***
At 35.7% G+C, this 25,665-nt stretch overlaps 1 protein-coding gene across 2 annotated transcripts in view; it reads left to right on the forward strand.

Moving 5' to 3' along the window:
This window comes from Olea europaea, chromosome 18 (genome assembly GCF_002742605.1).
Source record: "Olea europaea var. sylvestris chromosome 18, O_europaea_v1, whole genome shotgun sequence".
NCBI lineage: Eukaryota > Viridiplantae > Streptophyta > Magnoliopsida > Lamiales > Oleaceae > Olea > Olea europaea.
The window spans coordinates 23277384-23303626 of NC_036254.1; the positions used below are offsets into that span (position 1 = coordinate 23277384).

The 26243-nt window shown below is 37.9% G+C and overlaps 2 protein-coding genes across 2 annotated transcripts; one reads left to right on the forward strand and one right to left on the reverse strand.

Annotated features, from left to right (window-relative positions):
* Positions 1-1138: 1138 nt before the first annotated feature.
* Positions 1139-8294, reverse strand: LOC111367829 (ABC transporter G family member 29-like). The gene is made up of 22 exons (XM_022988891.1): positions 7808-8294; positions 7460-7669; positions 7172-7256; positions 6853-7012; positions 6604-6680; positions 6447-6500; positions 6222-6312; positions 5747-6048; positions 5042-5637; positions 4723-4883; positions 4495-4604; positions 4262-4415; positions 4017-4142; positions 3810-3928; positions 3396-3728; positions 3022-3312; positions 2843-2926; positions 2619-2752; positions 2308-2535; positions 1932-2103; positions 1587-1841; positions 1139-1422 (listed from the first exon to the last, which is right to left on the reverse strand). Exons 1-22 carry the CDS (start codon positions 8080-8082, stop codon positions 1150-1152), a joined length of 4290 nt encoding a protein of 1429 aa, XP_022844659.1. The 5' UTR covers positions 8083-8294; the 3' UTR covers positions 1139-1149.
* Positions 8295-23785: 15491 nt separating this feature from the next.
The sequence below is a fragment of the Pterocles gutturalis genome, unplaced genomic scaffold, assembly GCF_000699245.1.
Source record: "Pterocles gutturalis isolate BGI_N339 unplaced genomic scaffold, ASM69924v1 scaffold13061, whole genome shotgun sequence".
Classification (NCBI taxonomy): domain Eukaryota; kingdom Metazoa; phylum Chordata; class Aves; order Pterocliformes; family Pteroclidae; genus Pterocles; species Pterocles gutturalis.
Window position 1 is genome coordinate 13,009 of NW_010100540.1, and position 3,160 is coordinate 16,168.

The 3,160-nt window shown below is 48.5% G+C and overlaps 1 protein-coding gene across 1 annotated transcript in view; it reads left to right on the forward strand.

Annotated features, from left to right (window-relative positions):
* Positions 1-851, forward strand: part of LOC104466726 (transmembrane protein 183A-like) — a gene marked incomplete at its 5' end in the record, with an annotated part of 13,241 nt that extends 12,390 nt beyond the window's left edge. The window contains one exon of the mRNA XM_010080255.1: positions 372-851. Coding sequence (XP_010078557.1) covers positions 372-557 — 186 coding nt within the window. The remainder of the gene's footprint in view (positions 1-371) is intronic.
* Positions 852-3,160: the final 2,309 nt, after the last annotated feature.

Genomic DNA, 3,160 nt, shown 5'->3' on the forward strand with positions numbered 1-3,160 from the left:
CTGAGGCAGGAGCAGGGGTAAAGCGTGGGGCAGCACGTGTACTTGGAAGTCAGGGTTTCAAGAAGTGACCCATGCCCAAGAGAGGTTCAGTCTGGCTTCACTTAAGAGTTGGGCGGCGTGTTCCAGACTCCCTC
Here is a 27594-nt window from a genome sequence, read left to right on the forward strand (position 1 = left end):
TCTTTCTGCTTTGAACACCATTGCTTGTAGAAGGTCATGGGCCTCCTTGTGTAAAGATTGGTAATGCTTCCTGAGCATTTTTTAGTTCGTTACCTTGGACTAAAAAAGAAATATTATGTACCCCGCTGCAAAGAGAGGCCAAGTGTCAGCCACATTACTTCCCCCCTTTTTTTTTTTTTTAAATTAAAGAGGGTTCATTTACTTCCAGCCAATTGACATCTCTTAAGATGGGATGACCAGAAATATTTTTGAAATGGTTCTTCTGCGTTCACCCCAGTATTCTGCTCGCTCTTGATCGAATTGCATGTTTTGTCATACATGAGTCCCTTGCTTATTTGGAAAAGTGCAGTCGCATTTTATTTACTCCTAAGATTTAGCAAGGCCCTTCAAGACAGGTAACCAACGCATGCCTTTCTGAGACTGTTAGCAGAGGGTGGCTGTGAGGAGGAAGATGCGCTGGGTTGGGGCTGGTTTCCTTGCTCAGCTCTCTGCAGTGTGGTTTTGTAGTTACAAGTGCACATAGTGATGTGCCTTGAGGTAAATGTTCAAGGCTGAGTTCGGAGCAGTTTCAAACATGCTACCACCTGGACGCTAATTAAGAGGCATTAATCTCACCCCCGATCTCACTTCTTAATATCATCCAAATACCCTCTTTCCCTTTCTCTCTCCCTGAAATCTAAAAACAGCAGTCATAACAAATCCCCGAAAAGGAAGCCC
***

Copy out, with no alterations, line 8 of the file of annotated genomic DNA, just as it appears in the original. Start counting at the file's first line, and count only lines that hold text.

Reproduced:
Annotated features, from left to right (window-relative positions):